During weekly house visits with my Workers’ Party colleagues last week, a resident related to us a story which gave me a sinking feeling about the future of our workers in Singapore.
He told us that he conducts courses for many unemployed workers undergoing skills upgrading or conversion. He said he had a trainee who was a highly-skilled technician who could not find a job, likely because of his age and the state of the economy at that time. This technician was persuaded to undergo a course to be trained as a security guard. In the end, he completed the course and took up a security job at a fraction of his last drawn salary. A year later, when the economy started to recover, he tried going back to work as a technician again, but found to his dismay that his year “away” made it even more difficult for him to secure a technician job again. The trainer told me that this is a typical story for many workers who undergo so-called “skills conversion” certification courses.
These are workers who used to have relatively stable jobs with a decent pay of $2,500 to $4,000 a month, but have in the last few years been facing drastic pay cuts and retrenchments. What have these workers done to bring this all upon themselves? They have worked hard all their lives to eke out a decent living for their families, only to find themselves chucked aside by a brutally capitalist economy that places profits over people. To rub salt into their wounds, politicians in their ivory towers are constantly chiding them for being choosy, unwilling to upgrade their skills, and even lazy compared to foreign workers. They are then told that foreigners need to be imported by the hundreds of thousands, to provide competition to make them better workers.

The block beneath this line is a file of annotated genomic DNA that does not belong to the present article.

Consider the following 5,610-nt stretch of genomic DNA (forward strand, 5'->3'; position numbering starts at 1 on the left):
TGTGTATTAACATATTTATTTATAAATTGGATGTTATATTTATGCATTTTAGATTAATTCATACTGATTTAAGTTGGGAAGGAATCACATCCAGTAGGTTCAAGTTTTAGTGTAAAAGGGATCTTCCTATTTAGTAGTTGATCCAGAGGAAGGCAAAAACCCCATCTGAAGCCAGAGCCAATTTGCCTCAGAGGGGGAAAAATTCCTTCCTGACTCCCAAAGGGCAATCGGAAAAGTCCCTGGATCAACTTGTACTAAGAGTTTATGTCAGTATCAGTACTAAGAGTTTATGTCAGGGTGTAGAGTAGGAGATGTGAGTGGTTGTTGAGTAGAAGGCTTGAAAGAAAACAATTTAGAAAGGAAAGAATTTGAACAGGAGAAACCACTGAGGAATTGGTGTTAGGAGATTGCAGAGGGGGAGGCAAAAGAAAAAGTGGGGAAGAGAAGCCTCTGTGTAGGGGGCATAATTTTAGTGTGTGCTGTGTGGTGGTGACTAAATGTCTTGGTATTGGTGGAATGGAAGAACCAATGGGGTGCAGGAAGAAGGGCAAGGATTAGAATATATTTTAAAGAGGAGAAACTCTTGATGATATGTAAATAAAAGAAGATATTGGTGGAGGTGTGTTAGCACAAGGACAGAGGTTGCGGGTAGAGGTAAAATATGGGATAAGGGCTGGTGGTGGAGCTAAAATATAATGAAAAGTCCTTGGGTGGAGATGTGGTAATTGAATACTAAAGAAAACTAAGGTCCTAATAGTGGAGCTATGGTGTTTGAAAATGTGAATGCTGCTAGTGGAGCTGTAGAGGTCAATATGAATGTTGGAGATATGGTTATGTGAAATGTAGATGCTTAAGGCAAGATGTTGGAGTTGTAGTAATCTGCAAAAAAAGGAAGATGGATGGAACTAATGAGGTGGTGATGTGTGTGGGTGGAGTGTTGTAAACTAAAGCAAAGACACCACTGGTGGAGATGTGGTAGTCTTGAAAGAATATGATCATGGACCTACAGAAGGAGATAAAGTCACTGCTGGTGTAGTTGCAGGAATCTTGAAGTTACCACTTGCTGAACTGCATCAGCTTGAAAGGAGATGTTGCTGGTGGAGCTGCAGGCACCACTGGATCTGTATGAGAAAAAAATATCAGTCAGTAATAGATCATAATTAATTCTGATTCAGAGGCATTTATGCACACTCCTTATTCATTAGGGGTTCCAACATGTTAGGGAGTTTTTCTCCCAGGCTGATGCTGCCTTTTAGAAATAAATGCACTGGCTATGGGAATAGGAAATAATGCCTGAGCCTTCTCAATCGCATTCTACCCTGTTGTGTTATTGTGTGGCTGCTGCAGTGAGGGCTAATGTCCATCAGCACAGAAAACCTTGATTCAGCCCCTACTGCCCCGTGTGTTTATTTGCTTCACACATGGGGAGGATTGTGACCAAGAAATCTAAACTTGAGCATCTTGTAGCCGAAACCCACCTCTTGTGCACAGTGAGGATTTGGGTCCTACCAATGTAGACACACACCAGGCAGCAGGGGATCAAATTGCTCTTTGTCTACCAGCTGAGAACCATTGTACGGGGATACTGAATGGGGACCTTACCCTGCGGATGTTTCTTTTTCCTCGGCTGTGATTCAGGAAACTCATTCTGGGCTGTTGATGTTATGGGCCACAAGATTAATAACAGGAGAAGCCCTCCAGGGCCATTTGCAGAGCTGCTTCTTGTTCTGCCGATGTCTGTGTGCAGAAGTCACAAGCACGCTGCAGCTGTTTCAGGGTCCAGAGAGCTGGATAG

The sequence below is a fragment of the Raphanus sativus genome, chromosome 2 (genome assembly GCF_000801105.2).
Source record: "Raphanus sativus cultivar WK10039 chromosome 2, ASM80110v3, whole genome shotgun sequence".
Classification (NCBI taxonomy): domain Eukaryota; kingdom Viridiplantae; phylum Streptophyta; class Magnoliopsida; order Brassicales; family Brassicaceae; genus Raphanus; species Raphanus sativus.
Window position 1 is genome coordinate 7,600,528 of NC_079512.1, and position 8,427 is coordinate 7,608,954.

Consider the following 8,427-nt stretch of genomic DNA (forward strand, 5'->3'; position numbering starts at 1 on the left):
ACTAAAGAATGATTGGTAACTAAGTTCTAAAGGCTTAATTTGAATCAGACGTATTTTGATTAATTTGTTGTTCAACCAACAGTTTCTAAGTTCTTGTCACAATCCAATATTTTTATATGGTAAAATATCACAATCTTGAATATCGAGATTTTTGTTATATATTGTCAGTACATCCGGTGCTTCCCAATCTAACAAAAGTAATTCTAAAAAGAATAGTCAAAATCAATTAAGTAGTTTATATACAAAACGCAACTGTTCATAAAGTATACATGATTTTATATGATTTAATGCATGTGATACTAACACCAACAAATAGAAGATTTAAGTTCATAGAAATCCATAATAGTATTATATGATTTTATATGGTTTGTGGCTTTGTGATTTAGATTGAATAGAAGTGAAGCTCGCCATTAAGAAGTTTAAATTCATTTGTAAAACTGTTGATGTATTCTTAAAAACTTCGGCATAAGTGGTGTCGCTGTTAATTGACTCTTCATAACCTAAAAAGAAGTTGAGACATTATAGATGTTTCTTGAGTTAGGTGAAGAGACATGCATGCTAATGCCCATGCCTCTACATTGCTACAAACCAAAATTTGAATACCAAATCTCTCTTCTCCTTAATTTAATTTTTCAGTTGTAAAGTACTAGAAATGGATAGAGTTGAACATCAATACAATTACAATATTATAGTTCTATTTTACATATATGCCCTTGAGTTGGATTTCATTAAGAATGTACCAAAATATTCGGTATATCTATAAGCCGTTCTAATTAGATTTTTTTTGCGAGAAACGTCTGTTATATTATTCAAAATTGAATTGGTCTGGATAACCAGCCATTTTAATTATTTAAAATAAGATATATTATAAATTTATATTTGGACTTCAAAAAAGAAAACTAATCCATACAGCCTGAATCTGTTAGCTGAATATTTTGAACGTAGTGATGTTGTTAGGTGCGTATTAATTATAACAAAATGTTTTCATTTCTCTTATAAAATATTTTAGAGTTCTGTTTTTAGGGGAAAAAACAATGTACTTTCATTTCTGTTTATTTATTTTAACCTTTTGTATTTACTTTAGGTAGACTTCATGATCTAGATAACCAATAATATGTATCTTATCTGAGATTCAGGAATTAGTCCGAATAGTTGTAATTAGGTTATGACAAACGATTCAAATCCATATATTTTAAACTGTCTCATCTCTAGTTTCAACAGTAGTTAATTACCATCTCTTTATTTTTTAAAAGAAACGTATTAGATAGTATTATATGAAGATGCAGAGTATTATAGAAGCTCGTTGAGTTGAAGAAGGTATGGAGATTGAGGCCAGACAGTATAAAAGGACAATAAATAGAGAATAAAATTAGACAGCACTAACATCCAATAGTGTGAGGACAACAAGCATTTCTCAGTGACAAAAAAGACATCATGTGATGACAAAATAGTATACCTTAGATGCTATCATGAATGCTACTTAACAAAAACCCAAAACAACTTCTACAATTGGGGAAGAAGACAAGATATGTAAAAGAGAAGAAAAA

Is this the price Singaporeans have to pay for “progress”? Does their citizenship and service to the nation–through their National Service and having struggled to raise children–count for nothing now?
Workers are told to go for ‘upgrading’ so that they can ‘upturn the downturn’. Millions of dollars of taxpayer money is poured into training courses and subsidies for employers to send their workers for training. Training seems to be billed as a panacea to all our nation’s labour problems. But how many of them find themselves in the situation of that technician-turned-security guard? Many more, I think, than our government cares to admit.